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What is a Pronoun?

A pronoun can replace a noun or another pronoun. You use pronouns like "he," "which," "none," and "you" to make your sentences less cumbersome and less repetitive.

Grammarians classify pronouns into several types, including the personal pronoun, the demonstrative pronoun, the interrogative pronoun, the indefinite pronoun, the relative pronoun, the reflexive pronoun, and the intensive pronoun.

Personal Pronouns

A personal pronoun refers to a specific person or thing and changes its form to indicate person, number, gender, and case.

Subjective Personal Pronouns

A subjective personal pronoun indicates that the pronoun is acting as the subject of the sentence. The subjective personal pronouns are "I," "you," "she," "he," "it," "we," "you," "they."

In the following sentences, each of the highlighted words is a subjective personal pronoun and acts as the subject of the sentence:

I was glad to find the bus pass in the bottom of the green knapsack. You are surely the strangest child I have ever met. He stole the selkie's skin and forced her to live with him. When she was a young woman, she earned her living as a coal miner. After many years, they returned to their homeland. We will meet at the library at 3:30 p.m. It is on the counter. Are you the delegates from Malagawatch?

Objective Personal Pronouns

An objective personal pronoun indicates that the pronoun is acting as an object of a verb, compound verb, preposition, or infinitive phrase. The objective personal pronouns are: "me," "you," "her," "him," "it," "us," "you," and "them."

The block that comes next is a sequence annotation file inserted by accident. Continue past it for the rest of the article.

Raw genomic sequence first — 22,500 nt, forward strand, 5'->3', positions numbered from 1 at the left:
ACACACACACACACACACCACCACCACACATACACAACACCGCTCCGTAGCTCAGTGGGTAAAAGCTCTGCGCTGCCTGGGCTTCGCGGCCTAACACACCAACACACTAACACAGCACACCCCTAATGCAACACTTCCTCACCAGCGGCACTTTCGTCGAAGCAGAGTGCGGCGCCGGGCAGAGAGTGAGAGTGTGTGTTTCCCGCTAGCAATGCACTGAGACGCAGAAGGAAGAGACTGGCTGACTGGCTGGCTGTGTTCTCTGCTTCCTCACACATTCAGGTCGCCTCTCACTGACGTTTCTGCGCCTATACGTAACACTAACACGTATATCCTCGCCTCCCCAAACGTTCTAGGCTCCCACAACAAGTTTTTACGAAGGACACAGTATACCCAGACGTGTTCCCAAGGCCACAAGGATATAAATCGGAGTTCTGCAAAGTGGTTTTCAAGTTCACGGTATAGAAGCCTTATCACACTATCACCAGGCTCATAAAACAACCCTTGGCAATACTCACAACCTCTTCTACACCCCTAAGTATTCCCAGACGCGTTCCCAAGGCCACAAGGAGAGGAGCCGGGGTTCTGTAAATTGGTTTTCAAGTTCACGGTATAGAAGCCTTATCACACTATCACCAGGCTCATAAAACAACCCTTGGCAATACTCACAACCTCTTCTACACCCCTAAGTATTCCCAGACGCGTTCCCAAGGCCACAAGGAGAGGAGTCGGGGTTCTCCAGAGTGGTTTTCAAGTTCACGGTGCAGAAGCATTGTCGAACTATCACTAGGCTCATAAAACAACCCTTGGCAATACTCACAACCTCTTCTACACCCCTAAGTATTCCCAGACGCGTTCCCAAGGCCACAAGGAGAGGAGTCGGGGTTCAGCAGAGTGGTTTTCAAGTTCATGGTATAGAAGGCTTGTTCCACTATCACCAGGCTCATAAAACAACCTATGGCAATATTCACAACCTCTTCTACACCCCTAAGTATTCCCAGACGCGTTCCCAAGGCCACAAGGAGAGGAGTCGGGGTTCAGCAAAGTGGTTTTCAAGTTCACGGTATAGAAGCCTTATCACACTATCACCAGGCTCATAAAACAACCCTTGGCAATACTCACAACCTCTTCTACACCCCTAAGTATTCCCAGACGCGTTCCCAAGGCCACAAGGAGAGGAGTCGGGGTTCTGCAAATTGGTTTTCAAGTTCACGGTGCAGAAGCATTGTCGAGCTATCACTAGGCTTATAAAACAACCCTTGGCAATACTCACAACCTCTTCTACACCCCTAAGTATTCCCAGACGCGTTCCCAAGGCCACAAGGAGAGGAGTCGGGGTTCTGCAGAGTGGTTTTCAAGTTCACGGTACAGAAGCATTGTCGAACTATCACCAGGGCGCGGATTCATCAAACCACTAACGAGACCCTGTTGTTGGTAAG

In the following sentences, each of the highlighted words is an objective personal pronoun:

Seamus stole the selkie's skin and forced her to live with him.

The objective personal pronoun "her" is the direct object of the verb "forced" and the objective personal pronoun "him" is the object of the preposition "with."

After reading the pamphlet, Judy threw it into the garbage can.

The pronoun "it" is the direct object of the verb "threw."

The agitated assistant stood up and faced the angry delegates and said, "Our leader will address you in five minutes."

In this sentence, the pronoun "you" is the direct object of the verb "address."

Deborah and Roberta will meet us at the newest café in the market.

Here the objective personal pronoun "us" is the direct object of the compound verb "will meet."

Give the list to me.

Here the objective personal pronoun "me" is the object of the preposition "to."

I'm not sure that my contact will talk to you.

Similarly in this example, the objective personal pronoun "you" is the object of the preposition "to."

Christopher was surprised to see her at the drag races.

Here the objective personal pronoun "her" is the object of the infinitive phrase "to see."

Possessive Personal Pronouns

A possessive pronoun indicates that the pronoun is acting as a marker of possession and defines who owns a particular object or person. The possessive personal pronouns are "mine," "yours," "hers," "his," "its," "ours," and "theirs." Note that possessive personal pronouns are very similar to possessive adjectives like "my," "her," and "their."

In each of the following sentences, the highlighted word is a possessive personal pronoun:

The smallest gift is mine.

Here the possessive pronoun "mine" functions as a subject complement.

This is yours.

Here too the possessive pronoun "yours" functions as a subject complement.

His is on the kitchen counter.

In this example, the possessive pronoun "his" acts as the subject of the sentence.

Theirs will be delivered tomorrow.

In this sentence, the possessive pronoun "theirs" is the subject of the sentence.

Ours is the green one on the corner.

Here too the possessive pronoun "ours" function as the subject of the sentence.

Demonstrative Pronouns